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Re: Cascades Better than the Sierra?

Postby mrchad9 » Tue Jul 26, 2011 7:07 pm

Neither is better than the other. I'm happy to be able to visit both.
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Re: Cascades Better than the Sierra?

Postby CClaude » Tue Jul 26, 2011 9:24 pm

asmrz wrote:Me thinks that the answer might lie in how many NW climbers you find in the history (and today) of US high altitude exploration and new routes in the big mountains (Nepal, Pakistan etc). Those NW US ranges are much more suitable as a training ground for the big peaks and lightweight alpine expeditions then Sierra Nevada. If you compare rock climbing issues, Sierra wins hands down, not so if you include alpine climbing world. Be glad that you are having experience in both places. Cascades can only make you better all around climber. You can always come back to the beauty, gentleness and quality of our Sierra.


My personal opinion is that either one would make you one dimensional. Both have there strengths and weaknesses.


If you are starting out it is ones best interest to spend much time in both. The glaciers, involved descents,..... helps one develop a specific set of skills whereas the technical rock of the Sierras develops another. You can see individuals who did very well at translating the skills they developed in their respective ranges and applying them to other areas.

There is a whole crop of young alpinists coming out of Washington are definately making their marks. From Cali one can point to Steve Schnieder's route put up solo in atrocious weather in Patagonia (the second ascentionist had said his A4 rating was a total sandbag).

If one is experienced I find its just important to just get out. More you open your eyes to possibilities, the better off you are. I think being open to possibilities is the number one attribute,a nd that just comes with experiences, no matter where they come from.

But just the Pacific Northwest and Cali still makes you very one or two dimensional. I would say go spend time developing strong ice climbing skills in Canmore, since the pure ice climbing in both areas are pretty wimpy in comparison. I've been on a ED route in Peru with a guy who was a very experienced alpinist but the technical ice concerned him and when I brought him out onto WI5 for the first time it scared the cr#p out of him. Go to the desert and do perfect cracks, from tips to offwidths. Go to Yosemite or Zion with someone much better then you are and have your eyes opened.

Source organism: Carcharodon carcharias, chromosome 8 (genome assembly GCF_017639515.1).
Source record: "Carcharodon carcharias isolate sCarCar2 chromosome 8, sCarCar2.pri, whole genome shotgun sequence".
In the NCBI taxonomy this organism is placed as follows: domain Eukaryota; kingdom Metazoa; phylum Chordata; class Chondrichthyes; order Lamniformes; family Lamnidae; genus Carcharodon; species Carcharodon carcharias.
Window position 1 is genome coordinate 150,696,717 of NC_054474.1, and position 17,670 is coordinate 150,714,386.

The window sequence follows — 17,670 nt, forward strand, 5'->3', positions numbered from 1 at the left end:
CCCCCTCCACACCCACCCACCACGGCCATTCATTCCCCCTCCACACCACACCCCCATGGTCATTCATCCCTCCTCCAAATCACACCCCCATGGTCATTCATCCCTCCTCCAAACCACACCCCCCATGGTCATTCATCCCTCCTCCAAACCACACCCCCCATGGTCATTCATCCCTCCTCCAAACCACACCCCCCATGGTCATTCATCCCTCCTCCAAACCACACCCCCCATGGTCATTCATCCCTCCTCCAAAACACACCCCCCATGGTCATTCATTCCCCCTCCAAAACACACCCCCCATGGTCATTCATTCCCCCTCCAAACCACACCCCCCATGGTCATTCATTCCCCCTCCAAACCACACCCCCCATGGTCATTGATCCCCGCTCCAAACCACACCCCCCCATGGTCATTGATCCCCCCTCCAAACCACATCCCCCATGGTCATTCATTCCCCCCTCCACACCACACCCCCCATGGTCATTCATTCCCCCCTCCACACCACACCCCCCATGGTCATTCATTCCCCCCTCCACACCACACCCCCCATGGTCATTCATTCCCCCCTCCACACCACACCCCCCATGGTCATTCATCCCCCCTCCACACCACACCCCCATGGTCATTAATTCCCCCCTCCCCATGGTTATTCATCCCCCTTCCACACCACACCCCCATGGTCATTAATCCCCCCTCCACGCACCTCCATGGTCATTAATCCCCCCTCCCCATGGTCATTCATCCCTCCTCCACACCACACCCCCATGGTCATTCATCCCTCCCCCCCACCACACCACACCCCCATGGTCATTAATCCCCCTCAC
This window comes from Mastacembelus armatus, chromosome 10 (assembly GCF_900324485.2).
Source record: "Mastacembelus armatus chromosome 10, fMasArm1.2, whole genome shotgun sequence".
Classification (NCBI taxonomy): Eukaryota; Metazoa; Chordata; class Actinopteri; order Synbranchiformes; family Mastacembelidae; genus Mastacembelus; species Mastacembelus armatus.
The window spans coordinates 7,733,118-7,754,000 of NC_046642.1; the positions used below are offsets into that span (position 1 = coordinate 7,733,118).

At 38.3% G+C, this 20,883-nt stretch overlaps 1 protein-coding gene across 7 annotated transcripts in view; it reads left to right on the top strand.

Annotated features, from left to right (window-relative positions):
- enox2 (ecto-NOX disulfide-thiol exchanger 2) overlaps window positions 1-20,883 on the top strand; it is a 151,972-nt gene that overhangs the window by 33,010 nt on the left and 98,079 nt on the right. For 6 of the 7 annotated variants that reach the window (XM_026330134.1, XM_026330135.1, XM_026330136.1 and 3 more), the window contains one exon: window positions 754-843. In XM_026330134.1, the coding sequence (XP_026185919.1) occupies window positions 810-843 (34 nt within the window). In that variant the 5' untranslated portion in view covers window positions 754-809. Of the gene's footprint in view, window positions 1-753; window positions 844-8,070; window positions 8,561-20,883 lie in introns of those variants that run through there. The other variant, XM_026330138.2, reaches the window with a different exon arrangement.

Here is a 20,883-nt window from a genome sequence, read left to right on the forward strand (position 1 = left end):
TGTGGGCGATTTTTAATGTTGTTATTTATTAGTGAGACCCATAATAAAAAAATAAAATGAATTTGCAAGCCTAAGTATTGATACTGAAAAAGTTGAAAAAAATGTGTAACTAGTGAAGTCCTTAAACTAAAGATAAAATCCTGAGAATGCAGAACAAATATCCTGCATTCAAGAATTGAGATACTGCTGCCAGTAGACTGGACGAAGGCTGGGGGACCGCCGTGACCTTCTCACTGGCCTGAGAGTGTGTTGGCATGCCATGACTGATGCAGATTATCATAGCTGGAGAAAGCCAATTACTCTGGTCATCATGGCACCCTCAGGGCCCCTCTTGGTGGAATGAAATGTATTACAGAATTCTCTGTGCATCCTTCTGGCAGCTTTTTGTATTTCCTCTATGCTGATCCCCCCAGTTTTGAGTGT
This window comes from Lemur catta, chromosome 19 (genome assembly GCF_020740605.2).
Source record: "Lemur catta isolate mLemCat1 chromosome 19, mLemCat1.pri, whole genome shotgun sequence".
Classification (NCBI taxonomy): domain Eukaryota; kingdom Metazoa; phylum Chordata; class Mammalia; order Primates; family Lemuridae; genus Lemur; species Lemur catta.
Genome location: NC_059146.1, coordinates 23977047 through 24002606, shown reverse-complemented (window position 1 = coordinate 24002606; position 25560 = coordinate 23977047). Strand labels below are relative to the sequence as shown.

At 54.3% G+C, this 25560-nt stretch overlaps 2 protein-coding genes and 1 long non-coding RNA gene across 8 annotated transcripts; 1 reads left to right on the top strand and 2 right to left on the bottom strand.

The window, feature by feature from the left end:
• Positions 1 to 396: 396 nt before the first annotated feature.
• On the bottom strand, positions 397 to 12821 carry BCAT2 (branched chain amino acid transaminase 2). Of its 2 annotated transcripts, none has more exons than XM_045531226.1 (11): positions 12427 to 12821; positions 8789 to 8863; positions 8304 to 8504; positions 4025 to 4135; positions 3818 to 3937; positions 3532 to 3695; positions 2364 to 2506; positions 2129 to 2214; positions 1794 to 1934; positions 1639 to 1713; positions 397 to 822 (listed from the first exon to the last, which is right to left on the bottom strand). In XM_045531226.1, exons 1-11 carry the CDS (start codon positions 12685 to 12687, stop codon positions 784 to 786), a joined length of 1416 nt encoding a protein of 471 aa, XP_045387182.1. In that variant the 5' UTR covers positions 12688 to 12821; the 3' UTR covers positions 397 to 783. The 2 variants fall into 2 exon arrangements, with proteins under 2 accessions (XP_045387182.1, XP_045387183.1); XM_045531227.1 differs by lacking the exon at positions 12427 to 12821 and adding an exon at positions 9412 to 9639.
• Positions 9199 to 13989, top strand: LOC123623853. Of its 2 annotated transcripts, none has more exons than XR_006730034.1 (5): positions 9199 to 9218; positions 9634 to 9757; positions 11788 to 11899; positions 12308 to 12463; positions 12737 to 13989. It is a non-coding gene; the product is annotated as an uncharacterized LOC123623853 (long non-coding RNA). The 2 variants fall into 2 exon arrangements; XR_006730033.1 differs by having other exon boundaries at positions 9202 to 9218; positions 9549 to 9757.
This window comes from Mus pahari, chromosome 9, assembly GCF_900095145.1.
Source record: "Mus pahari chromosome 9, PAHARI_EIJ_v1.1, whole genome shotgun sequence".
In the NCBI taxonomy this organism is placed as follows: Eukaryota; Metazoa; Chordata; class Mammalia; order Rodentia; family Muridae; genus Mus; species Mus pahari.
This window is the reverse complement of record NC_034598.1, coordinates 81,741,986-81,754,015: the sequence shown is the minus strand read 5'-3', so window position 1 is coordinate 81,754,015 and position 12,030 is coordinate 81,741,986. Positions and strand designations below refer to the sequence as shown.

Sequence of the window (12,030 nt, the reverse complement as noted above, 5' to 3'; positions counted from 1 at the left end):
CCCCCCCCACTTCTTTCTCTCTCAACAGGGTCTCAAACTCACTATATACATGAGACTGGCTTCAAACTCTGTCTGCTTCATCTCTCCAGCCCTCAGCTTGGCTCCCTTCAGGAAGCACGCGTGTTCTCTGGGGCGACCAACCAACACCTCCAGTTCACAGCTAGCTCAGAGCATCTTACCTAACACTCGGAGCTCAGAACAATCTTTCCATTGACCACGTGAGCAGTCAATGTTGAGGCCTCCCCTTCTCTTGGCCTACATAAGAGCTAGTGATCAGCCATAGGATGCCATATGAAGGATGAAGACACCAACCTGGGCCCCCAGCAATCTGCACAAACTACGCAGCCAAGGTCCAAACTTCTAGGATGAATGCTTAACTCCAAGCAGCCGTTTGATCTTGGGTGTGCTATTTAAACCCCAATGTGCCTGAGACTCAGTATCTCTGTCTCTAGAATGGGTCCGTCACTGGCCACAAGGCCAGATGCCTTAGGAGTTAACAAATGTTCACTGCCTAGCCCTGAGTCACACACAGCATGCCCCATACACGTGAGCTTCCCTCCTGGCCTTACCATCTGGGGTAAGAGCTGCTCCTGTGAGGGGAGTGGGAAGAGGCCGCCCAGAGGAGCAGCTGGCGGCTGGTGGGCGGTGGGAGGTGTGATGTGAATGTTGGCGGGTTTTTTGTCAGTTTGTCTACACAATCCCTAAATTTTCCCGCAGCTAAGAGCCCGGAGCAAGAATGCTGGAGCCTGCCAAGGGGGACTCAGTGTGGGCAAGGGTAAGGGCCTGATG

The bigger your technical repitiore you have the better off you'll be. The more your eyes are open, the more the opportunities you will find.
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Re: Cascades Better than the Sierra?

Postby jordansahls » Tue Jul 26, 2011 9:41 pm

I have never spent any time in the Sierras, I would like to, but It hasn't happened yet. I have, however, spent a lot of time in the Cascades. The Cascades are great for building "big mountain" skills. By that I mean they are a good place to learn how to suffer, deal with less than perfect conditions, and get your Phd in bushwacking. If you want to climb ice and clean granite, you can find it (if you look hard enough) but real technical climbing skills are easier to come by in places like Colorado and the Sierras.

Like others have said, each climbing range is different, which makes it hard to compare. However, I think there is a reason most skilled climbers coming out of Oregon and Washington eventually leave to places like California, Patagonia, Colorado, and Alaska.
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Re: Cascades Better than the Sierra?

Postby granjero » Wed Jul 27, 2011 7:15 am

In the Sierras, almost everything may be climbed in approach shoes at some point in the year.


Well, it will be a glorious day indeed when I climb Positive Vibrations or the Harding Route(s) in my running shoes! Until then, MORE TRAINING!!!!